Spinal and epidural anesthesia are commonly used to manage labor pain. In epidural anesthesia, pain medications that numb nerves are given through a catheter placed in the epidural space around the spinal cord. In spinal anesthesia, the medications are injected into the spinal fluid.
In most women, these medications almost completely relieve labor pain, but do not numb the entire body. This allows the mother to use her abdominal and leg muscle strength to push and deliver the baby when it is time. In addition, the epidural catheter can be used to give extra medications in the event a cesarean section becomes necessary. However, there are risks involved with using epidural medications. The numbing process can prolong labor. They can also increase the chance of an instrumental delivery (forceps) and maternal fever.
Pain medications can also be administered through an IV catheter or through an injection into the muscle. But since these medications can cross into the baby’s bloodstream and cause his heart rate to decrease, epidural anesthesia is often preferred.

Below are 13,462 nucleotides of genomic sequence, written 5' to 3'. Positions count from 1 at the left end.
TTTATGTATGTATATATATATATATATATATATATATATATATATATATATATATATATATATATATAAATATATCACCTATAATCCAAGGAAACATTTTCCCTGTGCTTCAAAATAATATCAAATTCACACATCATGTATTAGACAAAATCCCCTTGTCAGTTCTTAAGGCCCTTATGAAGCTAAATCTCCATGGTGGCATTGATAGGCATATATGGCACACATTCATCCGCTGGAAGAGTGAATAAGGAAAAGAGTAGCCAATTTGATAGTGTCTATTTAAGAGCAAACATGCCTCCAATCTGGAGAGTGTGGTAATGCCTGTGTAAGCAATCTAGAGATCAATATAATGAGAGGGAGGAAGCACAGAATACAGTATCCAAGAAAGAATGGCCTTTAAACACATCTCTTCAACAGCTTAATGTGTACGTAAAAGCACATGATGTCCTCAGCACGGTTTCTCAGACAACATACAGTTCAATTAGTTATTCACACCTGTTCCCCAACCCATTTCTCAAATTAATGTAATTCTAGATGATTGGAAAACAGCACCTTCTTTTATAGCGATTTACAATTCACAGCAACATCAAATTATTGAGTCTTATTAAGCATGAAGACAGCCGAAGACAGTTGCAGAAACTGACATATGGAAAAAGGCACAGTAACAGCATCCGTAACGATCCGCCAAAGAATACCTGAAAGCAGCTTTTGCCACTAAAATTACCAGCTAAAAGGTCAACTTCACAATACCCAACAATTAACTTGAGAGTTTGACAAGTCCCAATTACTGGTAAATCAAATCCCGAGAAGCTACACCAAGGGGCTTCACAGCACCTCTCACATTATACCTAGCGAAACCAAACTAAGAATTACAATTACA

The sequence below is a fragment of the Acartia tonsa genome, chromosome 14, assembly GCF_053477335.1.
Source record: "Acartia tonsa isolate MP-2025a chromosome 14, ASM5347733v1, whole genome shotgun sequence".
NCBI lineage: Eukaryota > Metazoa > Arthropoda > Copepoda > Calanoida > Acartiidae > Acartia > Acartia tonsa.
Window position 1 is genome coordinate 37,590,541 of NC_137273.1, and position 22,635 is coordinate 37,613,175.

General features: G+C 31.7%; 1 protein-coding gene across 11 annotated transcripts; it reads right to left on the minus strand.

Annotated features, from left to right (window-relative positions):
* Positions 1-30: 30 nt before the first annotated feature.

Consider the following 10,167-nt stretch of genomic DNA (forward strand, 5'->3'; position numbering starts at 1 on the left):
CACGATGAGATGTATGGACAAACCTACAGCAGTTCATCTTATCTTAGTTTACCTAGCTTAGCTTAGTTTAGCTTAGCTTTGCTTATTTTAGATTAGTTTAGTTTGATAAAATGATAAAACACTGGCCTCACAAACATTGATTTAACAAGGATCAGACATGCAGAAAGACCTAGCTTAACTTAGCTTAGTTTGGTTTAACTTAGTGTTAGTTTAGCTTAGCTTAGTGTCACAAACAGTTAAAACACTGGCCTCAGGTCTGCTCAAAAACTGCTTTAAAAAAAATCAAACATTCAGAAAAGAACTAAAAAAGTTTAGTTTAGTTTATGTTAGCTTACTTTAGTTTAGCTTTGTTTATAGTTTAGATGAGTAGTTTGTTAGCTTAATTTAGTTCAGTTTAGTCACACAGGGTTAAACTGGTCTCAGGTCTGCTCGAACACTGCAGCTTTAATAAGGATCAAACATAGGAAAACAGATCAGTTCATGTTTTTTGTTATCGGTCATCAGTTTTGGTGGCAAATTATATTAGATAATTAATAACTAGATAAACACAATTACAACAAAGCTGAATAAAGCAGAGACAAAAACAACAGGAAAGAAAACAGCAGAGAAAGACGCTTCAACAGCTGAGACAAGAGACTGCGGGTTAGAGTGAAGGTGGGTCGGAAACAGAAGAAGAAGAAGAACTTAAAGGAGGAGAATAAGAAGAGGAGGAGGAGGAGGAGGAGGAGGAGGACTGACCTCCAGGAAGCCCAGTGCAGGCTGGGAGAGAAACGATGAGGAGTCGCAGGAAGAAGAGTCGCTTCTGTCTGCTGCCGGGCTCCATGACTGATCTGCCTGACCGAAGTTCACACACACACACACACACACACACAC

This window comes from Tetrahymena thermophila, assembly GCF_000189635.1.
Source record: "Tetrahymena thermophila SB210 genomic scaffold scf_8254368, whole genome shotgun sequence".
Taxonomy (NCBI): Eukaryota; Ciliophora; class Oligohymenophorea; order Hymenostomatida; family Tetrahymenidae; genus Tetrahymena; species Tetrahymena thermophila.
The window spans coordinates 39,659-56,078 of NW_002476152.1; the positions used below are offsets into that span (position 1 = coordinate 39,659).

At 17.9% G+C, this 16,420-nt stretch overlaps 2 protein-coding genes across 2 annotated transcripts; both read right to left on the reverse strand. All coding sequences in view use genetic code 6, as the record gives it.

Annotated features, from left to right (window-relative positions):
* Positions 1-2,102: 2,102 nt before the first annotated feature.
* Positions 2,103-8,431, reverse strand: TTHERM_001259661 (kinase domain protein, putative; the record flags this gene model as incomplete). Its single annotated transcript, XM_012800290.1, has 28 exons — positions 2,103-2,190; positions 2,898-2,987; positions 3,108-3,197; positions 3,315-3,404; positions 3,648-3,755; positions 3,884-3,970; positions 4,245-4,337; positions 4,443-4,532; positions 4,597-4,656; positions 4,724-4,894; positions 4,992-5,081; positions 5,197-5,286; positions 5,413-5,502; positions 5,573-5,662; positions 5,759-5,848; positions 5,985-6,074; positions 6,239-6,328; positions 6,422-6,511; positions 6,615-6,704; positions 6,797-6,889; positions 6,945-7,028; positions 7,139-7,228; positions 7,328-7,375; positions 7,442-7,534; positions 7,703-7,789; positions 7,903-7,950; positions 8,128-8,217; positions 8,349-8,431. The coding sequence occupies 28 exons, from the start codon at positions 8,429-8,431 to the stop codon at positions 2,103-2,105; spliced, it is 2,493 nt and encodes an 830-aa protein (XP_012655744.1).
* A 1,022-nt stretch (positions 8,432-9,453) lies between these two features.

However you choose to manage childbirth pain, be sure to discuss all of your options with your doctor well before you go into labor. Having a pain-relief plan in place will not only make labor and delivery less stressful, it will also relieve your anxiety during your pregnancy. Remember to be flexible since you will not know how childbirth pain will affect you until you are in labor.
American Pregnancy Association
March of Dimes
The Canadian Women's Health Network